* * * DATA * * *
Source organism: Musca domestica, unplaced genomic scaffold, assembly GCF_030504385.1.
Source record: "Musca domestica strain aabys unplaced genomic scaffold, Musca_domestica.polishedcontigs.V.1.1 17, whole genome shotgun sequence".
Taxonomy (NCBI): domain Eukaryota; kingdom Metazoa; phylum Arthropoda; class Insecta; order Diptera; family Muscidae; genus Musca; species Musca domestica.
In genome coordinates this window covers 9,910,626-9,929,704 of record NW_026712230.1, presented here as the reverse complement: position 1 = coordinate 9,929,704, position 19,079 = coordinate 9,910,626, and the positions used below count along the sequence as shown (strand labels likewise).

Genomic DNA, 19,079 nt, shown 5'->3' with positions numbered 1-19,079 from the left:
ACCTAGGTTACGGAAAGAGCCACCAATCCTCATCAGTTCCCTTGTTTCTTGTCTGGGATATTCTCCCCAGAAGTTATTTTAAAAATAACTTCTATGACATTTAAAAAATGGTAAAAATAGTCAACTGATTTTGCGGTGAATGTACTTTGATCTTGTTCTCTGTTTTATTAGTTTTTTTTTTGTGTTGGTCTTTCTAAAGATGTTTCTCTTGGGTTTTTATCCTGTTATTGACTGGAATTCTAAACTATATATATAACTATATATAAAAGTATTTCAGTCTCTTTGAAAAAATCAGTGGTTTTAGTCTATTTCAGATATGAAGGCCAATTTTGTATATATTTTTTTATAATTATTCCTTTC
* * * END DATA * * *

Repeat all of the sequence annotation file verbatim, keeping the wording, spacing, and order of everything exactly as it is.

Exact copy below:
Source organism: Musca domestica, unplaced genomic scaffold, assembly GCF_030504385.1.
Source record: "Musca domestica strain aabys unplaced genomic scaffold, Musca_domestica.polishedcontigs.V.1.1 17, whole genome shotgun sequence".
Taxonomy (NCBI): domain Eukaryota; kingdom Metazoa; phylum Arthropoda; class Insecta; order Diptera; family Muscidae; genus Musca; species Musca domestica.
In genome coordinates this window covers 9,910,626-9,929,704 of record NW_026712230.1, presented here as the reverse complement: position 1 = coordinate 9,929,704, position 19,079 = coordinate 9,910,626, and the positions used below count along the sequence as shown (strand labels likewise).

Genomic DNA, 19,079 nt, shown 5'->3' with positions numbered 1-19,079 from the left:
ACCTAGGTTACGGAAAGAGCCACCAATCCTCATCAGTTCCCTTGTTTCTTGTCTGGGATATTCTCCCCAGAAGTTATTTTAAAAATAACTTCTATGACATTTAAAAAATGGTAAAAATAGTCAACTGATTTTGCGGTGAATGTACTTTGATCTTGTTCTCTGTTTTATTAGTTTTTTTTTTGTGTTGGTCTTTCTAAAGATGTTTCTCTTGGGTTTTTATCCTGTTATTGACTGGAATTCTAAACTATATATATAACTATATATAAAAGTATTTCAGTCTCTTTGAAAAAATCAGTGGTTTTAGTCTATTTCAGATATGAAGGCCAATTTTGTATATATTTTTTTATAATTATTCCTTTC